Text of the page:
Arushi Jain aka Ose (also known as Modular Princess) has spent most of her life, starting at the age of 11, training in Hindustani classical music. At this point, it may be fair to say that the ancient, codified artistic tradition is second nature to her, and its intricacies as familiar to her as the plains of her own mind. A year ago, however, she stumbled upon the world of modular synthesis, and was mesmerised by the futuristic, experimental possibilities of the technology. The duality of her own cultural identification – as an Indian born, America based artist – and of her disparate worlds of expression find a new home on 'With & Without', drawing listeners into a sonic melting pot both incredibly familiar, yet alienating; it all depends on how you look at it.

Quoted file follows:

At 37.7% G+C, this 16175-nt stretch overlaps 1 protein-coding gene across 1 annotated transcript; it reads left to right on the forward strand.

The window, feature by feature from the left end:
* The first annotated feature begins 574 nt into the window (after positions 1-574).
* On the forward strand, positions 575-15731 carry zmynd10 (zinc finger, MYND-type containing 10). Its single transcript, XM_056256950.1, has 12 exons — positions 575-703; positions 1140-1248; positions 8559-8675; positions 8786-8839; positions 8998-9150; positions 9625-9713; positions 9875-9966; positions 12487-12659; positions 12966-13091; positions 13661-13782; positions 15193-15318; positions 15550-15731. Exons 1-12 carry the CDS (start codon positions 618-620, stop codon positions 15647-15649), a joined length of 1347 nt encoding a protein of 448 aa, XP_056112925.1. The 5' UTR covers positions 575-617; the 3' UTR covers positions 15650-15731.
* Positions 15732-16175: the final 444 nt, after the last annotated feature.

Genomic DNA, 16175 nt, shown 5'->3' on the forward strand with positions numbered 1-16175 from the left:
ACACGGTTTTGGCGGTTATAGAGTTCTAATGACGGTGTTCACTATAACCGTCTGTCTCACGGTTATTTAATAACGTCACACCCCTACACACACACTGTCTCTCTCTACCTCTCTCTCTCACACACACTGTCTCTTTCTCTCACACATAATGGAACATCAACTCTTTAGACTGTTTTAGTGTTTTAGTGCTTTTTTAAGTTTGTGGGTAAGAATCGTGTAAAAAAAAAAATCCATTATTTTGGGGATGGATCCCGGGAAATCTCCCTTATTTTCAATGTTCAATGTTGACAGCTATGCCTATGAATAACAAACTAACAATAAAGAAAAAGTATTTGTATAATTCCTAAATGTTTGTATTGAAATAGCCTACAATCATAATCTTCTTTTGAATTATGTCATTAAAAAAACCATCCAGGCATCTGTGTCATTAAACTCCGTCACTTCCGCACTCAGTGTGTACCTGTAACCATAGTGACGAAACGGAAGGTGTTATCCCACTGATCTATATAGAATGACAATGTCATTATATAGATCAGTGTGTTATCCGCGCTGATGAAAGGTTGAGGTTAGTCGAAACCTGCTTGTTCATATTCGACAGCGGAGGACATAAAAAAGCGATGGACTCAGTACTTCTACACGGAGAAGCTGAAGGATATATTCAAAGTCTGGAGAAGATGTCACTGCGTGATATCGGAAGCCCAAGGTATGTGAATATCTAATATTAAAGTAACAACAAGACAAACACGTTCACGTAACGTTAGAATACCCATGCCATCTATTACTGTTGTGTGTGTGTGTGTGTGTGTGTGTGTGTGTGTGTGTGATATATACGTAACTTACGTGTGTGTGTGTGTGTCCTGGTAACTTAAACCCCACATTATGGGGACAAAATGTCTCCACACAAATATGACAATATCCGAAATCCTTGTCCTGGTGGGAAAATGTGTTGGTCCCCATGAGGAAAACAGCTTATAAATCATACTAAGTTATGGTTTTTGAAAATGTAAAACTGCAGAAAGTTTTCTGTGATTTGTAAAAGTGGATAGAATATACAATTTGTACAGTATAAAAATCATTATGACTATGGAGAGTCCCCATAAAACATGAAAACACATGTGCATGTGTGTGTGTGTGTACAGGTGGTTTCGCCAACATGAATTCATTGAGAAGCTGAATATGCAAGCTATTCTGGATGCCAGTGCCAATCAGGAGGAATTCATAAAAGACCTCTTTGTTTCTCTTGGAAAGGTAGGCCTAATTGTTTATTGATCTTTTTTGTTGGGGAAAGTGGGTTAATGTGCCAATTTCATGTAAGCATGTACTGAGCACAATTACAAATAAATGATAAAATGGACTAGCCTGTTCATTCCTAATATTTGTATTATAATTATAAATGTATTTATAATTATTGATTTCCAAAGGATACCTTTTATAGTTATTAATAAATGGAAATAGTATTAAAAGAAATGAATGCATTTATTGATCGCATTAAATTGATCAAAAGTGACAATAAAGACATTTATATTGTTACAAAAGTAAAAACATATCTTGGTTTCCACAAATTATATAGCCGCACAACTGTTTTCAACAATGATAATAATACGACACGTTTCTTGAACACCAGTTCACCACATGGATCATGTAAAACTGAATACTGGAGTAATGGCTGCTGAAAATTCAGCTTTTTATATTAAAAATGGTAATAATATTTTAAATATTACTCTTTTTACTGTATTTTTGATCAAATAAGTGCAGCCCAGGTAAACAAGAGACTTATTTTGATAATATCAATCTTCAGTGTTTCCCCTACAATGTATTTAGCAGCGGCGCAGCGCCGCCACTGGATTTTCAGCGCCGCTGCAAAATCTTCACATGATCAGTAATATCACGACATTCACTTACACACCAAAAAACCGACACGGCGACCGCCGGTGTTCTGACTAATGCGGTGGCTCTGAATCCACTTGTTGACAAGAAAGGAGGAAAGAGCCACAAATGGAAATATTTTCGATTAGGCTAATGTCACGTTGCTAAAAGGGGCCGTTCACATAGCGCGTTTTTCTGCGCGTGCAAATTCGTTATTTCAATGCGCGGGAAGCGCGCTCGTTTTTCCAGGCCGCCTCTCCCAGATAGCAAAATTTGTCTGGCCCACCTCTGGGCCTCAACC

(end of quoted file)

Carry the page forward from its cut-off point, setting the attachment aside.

Raag Bhairav, for the uninitiated, is a raga that is traditionally performed in the morning and as an opening piece. Which is why 'I Feel Incomplete Without Sound', inspired by the same raga, is the album opener and an initiation into the world of Ose. Between the shimmering beeps and twitches of the modular synthesiser, underlining the golden-tinged voice of Ose and the sparkling ambience, is an ominous, thunderous vibration that brims beneath the surface. It's the sound of the world waking up and coming to life. The sun is rising, it's golden light trickling its way to the planet. Nature is coming to life, the insects are buzzing, and the plants are heavy with dewdrops, ose. Ose, in her own words, sings of the insecurity she experiences before she starts writing music and also of her realisation of the depth of what it means to create sonic art. 'I Feel Incomplete Without Sound', then, perhaps is less about the world coming to life, as it is about ose coming into her own, treading the water as she descends upon the world. While somebody's personal reckoning might be alienating, ose invites the listeners to be an intrinsic part of it, to engage in muted, pensive silence, and to observe. The whole track is vulnerable, it's honest, it's oddly familiar and immersive, without being lacklustre. As we said before, approach it like meditation – something to lose, and find, yourself to.